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MS: How To Tell The Symptoms

Multiple sclerosis (MS) is a condition that can affect the brain and spinal cord, causing a wide range of potential symptoms, including problems with vision, arm or leg movement, sensation or balance. It’s a lifelong condition that can sometimes cause serious disability, although it can occasionally be mild.

Multiple Sclerosis is like a snowflake. No two cases are the same. Every person has different symptoms and many times symptoms for one person will even vary from day to day.

Which symptoms a person shows depends entirely on where in the Central Nervous System the myelin is damaged, and how severe that damage is.

Vision disturbances are a very common symptom of Multiple Sclerosis.
Things like:

  • Blurred vision
  • Optic neuritis
  • Double vision and involuntary rapid eye movements are very common, and usually clear up either with or without treatment.
  • Total vision loss is possible, but very rare.

The most well recognized MS symptoms are those that effect coordination and movement.
Many people have:

  • Loss of Balance
  • Tremors
  • Dizziness/ Vertigo
  • Coordination loss
  • Trouble walking due to weakness or numbness of the legs.
  • Cognitive difficulties such as trouble concentrating, short term memory loss and difficulty reasoning.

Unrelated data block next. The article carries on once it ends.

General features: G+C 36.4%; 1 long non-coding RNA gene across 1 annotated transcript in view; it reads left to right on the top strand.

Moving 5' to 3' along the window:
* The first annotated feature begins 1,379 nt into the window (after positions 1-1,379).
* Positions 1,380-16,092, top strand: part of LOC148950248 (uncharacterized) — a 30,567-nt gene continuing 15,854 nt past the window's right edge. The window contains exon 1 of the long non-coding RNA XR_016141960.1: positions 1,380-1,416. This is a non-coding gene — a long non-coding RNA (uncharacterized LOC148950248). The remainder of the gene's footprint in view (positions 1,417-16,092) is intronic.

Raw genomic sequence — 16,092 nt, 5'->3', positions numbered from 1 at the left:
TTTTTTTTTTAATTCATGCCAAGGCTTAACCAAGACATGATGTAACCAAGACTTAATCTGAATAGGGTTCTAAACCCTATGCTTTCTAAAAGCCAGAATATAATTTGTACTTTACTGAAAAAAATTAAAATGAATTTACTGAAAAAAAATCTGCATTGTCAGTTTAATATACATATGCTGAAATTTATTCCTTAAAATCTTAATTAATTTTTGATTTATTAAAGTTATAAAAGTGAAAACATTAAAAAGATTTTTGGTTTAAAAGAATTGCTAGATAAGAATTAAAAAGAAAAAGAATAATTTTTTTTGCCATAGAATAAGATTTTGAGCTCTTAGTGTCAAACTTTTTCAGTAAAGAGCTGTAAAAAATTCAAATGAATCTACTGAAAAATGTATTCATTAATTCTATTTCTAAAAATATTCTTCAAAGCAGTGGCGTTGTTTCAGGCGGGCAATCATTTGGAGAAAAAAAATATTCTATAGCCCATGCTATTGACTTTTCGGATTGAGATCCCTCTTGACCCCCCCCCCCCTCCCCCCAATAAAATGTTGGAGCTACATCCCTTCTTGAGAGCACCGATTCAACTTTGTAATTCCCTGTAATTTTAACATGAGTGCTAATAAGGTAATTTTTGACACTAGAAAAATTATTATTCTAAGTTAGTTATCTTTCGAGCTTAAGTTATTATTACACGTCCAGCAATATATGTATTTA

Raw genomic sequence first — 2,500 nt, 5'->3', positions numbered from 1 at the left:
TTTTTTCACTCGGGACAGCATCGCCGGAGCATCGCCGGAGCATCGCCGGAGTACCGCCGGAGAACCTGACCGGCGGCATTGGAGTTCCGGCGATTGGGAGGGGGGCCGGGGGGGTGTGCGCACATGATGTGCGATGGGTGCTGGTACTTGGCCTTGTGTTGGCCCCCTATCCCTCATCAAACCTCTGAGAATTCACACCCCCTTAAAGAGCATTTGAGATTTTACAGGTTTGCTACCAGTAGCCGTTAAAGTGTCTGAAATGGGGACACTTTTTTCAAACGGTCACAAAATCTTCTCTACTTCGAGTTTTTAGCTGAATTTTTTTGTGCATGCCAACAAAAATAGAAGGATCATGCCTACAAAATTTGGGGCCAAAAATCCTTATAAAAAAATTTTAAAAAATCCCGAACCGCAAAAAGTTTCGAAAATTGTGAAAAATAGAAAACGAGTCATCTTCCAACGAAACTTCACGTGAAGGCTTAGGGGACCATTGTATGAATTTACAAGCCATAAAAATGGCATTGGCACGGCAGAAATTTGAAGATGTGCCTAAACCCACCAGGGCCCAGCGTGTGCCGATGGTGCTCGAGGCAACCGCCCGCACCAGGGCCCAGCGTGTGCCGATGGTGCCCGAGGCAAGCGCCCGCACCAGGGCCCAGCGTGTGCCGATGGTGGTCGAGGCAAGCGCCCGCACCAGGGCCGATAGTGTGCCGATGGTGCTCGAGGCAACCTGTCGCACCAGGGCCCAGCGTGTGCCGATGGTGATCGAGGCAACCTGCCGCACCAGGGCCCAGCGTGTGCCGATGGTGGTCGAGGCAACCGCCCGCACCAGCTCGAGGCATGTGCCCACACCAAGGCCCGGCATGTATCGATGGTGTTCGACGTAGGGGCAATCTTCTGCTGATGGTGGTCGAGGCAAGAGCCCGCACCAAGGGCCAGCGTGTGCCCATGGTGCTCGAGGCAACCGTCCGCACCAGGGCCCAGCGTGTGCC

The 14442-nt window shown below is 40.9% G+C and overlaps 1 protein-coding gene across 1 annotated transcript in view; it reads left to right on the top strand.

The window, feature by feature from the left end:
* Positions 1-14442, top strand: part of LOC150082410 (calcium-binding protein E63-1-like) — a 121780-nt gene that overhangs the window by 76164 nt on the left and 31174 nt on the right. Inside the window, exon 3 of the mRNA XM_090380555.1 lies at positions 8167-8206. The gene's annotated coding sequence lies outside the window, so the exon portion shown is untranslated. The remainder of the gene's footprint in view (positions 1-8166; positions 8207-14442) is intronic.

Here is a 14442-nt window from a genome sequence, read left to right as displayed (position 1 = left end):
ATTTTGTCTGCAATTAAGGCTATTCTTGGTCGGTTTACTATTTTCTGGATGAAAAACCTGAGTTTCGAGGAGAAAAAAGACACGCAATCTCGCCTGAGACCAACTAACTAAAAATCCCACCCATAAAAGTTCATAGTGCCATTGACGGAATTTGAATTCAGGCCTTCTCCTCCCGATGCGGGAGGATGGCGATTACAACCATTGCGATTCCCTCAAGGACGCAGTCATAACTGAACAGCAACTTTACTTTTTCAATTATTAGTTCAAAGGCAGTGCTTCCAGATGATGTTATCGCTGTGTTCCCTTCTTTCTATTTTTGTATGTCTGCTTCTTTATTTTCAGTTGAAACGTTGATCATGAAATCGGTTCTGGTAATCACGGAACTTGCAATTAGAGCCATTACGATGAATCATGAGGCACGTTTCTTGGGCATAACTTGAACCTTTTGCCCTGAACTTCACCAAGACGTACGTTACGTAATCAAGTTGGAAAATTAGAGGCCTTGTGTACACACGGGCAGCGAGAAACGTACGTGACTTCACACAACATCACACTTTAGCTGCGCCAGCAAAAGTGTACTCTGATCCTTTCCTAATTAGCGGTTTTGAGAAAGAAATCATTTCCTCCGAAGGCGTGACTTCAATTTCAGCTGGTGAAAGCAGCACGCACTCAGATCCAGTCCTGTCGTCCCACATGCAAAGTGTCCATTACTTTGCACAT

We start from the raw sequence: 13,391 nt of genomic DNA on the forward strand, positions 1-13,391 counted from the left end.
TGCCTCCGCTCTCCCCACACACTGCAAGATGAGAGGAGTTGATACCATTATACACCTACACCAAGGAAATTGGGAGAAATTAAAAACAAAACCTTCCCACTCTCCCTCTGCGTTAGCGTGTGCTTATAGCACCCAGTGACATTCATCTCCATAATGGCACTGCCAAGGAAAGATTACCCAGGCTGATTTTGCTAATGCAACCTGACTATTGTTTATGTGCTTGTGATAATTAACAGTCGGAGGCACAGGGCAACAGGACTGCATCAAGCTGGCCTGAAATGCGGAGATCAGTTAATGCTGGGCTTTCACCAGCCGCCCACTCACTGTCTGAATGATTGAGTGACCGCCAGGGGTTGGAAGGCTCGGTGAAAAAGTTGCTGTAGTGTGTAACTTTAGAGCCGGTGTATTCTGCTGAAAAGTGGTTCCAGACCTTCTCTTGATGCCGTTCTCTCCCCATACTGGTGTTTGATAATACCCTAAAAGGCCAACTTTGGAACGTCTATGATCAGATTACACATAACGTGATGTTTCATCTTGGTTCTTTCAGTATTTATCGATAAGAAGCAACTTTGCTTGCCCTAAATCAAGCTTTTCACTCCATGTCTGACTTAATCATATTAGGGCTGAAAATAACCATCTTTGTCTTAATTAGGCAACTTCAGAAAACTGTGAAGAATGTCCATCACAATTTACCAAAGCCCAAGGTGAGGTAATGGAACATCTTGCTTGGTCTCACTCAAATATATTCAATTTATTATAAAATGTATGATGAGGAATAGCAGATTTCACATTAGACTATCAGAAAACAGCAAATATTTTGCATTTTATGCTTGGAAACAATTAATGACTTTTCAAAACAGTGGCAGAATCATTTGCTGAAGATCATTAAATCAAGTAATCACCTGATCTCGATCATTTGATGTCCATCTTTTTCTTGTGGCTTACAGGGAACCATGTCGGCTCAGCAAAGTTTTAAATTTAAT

• Emotions can be effected, also.

In addition, the person with MS may experience tingling or numbness of any part of their body, a sensation similar to that of limb that has been a sleep, burning, or a needle like pain, anywhere in the body. Some people experience facial pain and muscle pain.

Fatigue is the most common symptom among those with MS. MS fatigue is different than just being tired, the person may feel overwhelmingly tired, limbs may feel heavy and impossible to move.

Many people experience intermittent stuttering, or slurring of their words. The normal rhythm of their speech may change as well.

Some people with MS experience urinary urgency, incontinence, and bowel control problems.

Adults with MS may experience varying levels of sexual dysfunction. Decreased sensation, diminished arousal, and impotence are common.

People with MS are often extremely sensitive to heat. All other symptoms tend to worsen when the person becomes overheated. They may become dizzy, or fatigued much faster in very warm temperatures.

Although the list of MS symptoms is long, it is unusual for one person to exhibit them all.

Medication and various therapies can help the MS patient cope with troublesome symptoms.

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